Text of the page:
PRI Articles

Entrance into the MHP and The End of Torah!

We are constantly told that Torah ended at the cross. Yet, those who make this argument overlook, or ignore the consistent testimony of scripture about the time of the arrival of salvation and the end of Torah.


Take a look at the chart below as it relates to this critical Issue:

Luke 21-- Fall of Jerusalem (v. 20f)-- Days of Vengeance fulfilled (v. 22)-- Coming of Redemption and the Kingdom (v. 28, 32)--- At Coming of the Lord (v.26f)--- In Jesus’ generation (v.32)

 Hebrews 9-10--   End of Old Covenant system (9:26) Time of Vengeance (10:26-37)-- Entrance into Most Holy Place (9:6f)--- At Coming of the Lord (10:37)--- In a very, very little while (10:37)

 Revelation 15-19-- Completion of God’s Wrath (15:2)-- Judgment on Babylon (16:7f)-- (Likewise arrival of the kingdom at the judgment of the city where the Lord was slain, 11:8-18) -- Entrance into Most Holy Place (15:1, 8)---  At Coming of the Lord (19)--- “Behold I come quickly” (22:12, 20)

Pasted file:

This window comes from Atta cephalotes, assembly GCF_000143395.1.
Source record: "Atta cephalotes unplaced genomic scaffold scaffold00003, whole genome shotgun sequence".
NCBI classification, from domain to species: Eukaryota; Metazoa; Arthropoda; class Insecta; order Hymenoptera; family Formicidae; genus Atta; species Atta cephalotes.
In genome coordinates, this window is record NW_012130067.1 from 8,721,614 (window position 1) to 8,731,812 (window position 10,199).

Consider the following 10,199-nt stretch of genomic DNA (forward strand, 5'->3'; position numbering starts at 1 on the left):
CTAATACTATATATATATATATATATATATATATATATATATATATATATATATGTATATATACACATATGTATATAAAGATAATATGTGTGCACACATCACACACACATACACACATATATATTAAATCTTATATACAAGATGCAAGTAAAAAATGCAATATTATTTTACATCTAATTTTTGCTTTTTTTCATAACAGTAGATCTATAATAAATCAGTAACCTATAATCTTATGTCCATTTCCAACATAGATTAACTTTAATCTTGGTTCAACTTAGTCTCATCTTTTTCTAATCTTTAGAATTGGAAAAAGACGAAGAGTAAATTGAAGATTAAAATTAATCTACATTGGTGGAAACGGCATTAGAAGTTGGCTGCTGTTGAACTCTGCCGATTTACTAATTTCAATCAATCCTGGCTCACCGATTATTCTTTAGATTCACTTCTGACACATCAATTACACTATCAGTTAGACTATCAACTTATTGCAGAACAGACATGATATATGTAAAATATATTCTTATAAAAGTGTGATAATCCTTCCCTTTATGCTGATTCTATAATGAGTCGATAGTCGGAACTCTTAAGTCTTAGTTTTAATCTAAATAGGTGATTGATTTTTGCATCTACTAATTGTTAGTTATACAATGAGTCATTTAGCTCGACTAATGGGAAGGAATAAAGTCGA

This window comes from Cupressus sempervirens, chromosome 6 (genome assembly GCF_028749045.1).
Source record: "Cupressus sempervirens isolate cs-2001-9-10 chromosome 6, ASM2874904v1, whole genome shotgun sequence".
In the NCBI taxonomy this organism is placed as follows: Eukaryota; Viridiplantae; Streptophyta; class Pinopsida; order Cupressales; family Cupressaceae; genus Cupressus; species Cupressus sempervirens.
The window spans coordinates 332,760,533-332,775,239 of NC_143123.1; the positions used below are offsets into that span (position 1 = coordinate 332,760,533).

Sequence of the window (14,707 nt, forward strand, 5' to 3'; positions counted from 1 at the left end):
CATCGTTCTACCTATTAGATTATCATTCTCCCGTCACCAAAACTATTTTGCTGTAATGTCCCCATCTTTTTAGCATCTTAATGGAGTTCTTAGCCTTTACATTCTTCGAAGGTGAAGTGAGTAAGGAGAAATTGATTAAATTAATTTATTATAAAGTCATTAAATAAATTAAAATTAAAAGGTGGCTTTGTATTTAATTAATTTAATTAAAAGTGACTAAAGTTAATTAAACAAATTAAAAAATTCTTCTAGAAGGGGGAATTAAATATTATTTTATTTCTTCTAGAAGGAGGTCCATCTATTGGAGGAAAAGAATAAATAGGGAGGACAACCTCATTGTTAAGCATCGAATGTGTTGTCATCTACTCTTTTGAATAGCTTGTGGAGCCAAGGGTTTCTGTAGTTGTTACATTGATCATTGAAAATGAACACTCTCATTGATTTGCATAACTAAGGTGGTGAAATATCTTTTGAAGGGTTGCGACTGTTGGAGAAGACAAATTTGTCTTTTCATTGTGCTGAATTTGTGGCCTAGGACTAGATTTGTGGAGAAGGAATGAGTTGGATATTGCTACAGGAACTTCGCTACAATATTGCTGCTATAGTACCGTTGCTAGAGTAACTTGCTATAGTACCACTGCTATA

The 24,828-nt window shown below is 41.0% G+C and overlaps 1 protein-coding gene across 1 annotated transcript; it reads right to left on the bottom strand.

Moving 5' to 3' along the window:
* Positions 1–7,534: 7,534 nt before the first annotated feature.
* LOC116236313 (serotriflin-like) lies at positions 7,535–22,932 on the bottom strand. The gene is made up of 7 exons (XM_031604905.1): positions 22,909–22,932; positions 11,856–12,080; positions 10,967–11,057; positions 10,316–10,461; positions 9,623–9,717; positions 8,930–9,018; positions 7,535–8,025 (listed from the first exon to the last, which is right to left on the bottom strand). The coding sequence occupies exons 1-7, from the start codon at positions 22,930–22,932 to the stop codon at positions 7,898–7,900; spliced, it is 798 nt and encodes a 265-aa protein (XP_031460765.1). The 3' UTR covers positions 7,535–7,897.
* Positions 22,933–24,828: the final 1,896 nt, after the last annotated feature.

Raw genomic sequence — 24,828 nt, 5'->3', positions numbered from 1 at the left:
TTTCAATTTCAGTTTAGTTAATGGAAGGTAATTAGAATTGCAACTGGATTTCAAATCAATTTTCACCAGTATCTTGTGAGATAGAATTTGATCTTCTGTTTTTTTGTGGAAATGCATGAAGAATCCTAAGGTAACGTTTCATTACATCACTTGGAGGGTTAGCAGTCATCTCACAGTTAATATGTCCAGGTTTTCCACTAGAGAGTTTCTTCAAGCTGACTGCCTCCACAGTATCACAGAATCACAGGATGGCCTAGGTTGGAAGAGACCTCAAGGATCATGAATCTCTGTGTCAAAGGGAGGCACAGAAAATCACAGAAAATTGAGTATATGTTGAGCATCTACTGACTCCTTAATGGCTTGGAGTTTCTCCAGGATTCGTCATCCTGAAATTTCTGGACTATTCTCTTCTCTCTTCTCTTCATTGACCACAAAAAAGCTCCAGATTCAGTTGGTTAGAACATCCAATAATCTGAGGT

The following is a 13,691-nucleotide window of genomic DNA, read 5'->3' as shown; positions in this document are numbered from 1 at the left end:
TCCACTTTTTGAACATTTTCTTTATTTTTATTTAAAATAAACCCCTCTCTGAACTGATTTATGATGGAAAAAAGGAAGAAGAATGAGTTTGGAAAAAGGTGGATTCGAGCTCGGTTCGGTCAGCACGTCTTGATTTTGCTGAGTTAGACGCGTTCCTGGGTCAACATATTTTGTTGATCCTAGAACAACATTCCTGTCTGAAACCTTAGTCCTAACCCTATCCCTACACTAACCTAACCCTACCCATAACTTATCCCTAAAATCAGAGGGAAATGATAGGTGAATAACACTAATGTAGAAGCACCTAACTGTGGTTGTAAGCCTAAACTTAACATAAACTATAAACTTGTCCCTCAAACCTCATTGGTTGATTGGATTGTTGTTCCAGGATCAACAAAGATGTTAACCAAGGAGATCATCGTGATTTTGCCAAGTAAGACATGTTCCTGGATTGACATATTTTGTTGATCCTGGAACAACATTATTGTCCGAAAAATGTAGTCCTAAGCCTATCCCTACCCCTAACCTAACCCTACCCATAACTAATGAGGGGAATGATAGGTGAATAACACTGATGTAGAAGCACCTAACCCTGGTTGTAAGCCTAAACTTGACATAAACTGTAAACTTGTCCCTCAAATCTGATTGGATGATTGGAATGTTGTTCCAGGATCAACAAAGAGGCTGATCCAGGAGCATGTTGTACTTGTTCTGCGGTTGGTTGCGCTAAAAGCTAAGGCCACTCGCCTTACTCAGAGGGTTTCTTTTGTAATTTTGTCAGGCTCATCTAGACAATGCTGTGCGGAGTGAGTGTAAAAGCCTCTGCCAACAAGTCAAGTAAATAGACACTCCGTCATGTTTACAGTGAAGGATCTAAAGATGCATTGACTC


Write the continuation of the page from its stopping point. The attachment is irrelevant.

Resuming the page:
In Luke, the judgment against Jerusalem would fulfill God’s vengeance and bring the kingdom and redemption.

Hebrews (10:26-37) depicts the removal of the Old Covenant system, (at the time of Christ’s coming in judgment) as opening the way to the Most Holy Place.

In Revelation, God’s wrath is consummated in the judgment against Babylon, resulting in access to the Most Holy Place. The parallels positively identify Babylon as Jerusalem.
In Revelation, “Babylon” stood as a barrier between man and the Most Holy Place. Biblically only one city stood as the symbol both of the presence and the barrier to God.

That city was old Covenant Jerusalem.

There is much, much more on this in my newly revised Who Is This Babylon book, available from this website.

Salvation Surgery

What happens when the surgery is successful, but the patient dies anyway?


The Bible portrays sin -- and "death through sin" (Romans 5:12) -- as a fatal disease from which there is no recovery: "The heart is more deceitful than all else and is desperately sick; Who can understand it?" (Jeremiah 17:9, NASB). The marginal rendering of this verse in the New King James version describes the heart as "incurably sick," a terminal condition. Apart from God the present human predicament remains unresolved.

Read more: Salvation Surgery


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